The grandparents of a notorious Internet spammer say they will allow AOL to do an initial search of their property to see if their grandson buried gold there.

Robert Davis, the 90-year-old grandfather of Davis Wolfgang Hawke, said that after initially opposing AOL's request to survey his land and possibly dig there, he and his wife decided to compromise to avoid an expensive legal battle with the company.

They will allow the company to use radar and sonar equipment to find out if anything is buried in their yard in Westwood, a Boston suburb.

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Davis said if AOL detects anything underground and asks to dig up his yard, he may still oppose that.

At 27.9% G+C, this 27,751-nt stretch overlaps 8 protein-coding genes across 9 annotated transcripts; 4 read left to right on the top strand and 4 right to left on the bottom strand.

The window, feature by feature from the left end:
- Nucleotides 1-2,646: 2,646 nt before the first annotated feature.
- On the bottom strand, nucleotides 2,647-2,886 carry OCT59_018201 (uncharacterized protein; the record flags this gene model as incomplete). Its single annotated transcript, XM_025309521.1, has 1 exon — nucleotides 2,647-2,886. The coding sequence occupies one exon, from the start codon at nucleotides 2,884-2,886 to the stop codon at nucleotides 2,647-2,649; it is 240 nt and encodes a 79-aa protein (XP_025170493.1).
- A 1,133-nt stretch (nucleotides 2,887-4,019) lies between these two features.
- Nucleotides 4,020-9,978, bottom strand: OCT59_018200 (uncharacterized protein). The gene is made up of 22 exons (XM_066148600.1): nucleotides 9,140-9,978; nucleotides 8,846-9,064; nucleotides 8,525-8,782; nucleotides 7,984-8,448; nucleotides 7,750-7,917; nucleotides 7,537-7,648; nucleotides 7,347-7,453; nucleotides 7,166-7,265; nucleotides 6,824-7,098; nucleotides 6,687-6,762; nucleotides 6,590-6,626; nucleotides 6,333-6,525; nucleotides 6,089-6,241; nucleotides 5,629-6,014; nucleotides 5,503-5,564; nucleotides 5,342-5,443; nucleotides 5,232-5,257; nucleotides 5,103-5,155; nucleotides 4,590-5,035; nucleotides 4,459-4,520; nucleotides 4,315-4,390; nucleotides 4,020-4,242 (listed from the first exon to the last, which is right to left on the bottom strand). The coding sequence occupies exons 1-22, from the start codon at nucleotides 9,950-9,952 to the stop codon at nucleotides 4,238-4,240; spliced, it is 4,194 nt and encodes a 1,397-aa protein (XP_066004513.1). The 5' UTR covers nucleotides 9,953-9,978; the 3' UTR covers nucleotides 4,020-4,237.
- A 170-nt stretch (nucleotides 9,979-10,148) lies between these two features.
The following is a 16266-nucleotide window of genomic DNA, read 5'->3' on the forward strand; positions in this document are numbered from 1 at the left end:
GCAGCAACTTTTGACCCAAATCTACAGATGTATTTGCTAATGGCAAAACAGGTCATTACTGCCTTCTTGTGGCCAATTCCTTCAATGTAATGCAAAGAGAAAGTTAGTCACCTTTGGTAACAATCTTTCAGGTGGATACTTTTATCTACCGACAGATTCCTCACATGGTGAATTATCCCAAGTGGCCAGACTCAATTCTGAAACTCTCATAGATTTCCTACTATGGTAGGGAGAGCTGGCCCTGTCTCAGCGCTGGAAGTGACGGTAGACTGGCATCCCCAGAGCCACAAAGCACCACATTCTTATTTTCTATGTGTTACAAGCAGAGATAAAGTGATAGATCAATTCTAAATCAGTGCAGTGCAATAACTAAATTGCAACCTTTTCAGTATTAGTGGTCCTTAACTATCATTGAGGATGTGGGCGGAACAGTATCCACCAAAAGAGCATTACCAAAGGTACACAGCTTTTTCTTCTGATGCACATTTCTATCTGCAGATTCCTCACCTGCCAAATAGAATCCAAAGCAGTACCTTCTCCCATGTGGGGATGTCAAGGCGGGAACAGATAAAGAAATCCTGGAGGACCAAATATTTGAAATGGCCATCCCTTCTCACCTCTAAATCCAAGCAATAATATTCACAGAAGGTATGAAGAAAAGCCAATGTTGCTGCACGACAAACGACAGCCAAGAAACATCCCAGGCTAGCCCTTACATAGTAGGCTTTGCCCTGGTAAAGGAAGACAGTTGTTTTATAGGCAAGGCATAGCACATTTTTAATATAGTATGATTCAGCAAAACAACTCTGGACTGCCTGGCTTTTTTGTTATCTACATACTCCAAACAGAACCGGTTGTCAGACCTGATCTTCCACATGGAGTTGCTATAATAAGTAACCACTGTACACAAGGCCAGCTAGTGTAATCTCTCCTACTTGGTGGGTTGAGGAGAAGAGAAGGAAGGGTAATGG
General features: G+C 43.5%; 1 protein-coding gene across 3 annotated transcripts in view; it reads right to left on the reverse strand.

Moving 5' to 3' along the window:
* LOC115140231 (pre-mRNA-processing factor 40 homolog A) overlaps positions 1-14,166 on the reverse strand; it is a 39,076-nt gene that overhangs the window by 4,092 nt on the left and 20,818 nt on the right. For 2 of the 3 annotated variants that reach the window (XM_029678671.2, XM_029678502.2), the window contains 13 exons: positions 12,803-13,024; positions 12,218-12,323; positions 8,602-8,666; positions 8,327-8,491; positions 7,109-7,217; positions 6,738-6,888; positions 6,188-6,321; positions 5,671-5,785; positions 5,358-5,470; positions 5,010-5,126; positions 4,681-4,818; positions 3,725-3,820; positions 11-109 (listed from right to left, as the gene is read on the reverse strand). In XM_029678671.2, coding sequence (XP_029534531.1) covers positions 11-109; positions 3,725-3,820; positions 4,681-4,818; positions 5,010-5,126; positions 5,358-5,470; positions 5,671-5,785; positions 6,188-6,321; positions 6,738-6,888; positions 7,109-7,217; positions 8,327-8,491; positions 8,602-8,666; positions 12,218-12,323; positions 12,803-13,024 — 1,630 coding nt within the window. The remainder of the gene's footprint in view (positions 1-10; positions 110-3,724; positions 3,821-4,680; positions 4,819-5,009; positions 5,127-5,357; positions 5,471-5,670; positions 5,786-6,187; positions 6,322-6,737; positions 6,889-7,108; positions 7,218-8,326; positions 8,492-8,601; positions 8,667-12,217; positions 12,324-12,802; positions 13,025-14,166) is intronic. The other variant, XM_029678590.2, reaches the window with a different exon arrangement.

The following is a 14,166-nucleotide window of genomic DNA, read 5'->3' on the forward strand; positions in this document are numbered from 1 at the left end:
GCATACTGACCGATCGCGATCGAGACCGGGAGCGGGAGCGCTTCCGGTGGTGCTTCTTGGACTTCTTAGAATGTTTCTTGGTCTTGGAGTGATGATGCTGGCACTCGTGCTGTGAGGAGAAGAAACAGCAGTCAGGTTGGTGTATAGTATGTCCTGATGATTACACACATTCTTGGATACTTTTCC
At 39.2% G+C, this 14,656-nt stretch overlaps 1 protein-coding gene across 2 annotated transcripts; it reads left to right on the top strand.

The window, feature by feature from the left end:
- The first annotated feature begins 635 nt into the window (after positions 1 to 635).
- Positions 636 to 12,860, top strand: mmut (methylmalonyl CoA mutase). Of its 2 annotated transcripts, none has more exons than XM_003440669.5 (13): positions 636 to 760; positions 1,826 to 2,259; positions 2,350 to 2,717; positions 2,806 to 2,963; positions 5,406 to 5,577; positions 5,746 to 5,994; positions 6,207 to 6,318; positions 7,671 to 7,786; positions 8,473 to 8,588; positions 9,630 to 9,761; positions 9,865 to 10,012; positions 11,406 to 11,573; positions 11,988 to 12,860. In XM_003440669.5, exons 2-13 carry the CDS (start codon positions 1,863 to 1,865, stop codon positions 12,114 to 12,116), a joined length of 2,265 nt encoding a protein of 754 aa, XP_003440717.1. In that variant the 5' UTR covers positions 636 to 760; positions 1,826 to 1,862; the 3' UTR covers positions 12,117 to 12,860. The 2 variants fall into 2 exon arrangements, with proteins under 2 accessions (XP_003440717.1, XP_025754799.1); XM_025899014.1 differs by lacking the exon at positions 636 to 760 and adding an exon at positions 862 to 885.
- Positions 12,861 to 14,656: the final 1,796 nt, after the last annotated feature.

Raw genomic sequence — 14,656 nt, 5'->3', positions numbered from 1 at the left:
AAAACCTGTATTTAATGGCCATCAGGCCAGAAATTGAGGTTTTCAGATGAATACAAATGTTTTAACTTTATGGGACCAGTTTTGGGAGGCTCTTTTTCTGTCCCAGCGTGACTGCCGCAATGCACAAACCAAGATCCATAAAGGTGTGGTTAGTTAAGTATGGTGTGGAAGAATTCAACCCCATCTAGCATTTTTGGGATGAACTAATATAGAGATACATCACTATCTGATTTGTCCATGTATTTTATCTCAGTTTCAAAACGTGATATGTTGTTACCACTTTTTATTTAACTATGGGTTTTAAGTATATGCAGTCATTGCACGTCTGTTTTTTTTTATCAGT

"I don't want them digging," he said.

The Internet company wants to search for valuables it believes may be buried there to satisfy a $12.8 million judgment it won in federal court last year. A default judgment was entered against Hawke, who didn't show up in court.

Hawke was accused of violating U.S. and Virginia anti-spam laws by sending massive amounts of unwanted e-mails to AOL's subscribers.

At the height of their activities, Hawke and his partners earned more than $600,000 a month by sending unwanted sales pitches over the Internet for loans, pornography, jewelry and prescription drugs, investigators believe.

AOL believes Hawke may have buried gold and platinum he acquired with his ill-gotten gains on his grandparents' property and his parents' property in nearby Medfield.

Davis doesn't believe his grandson buried anything of value on his land. "I think there's one chance in 10 million," he said.

Hawke's mother, Peggy Greenbaum, has maintained she intends to fight AOL's attempts to search her property.

Nicholas Graham, a spokesman for AOL, declined comment Tuesday.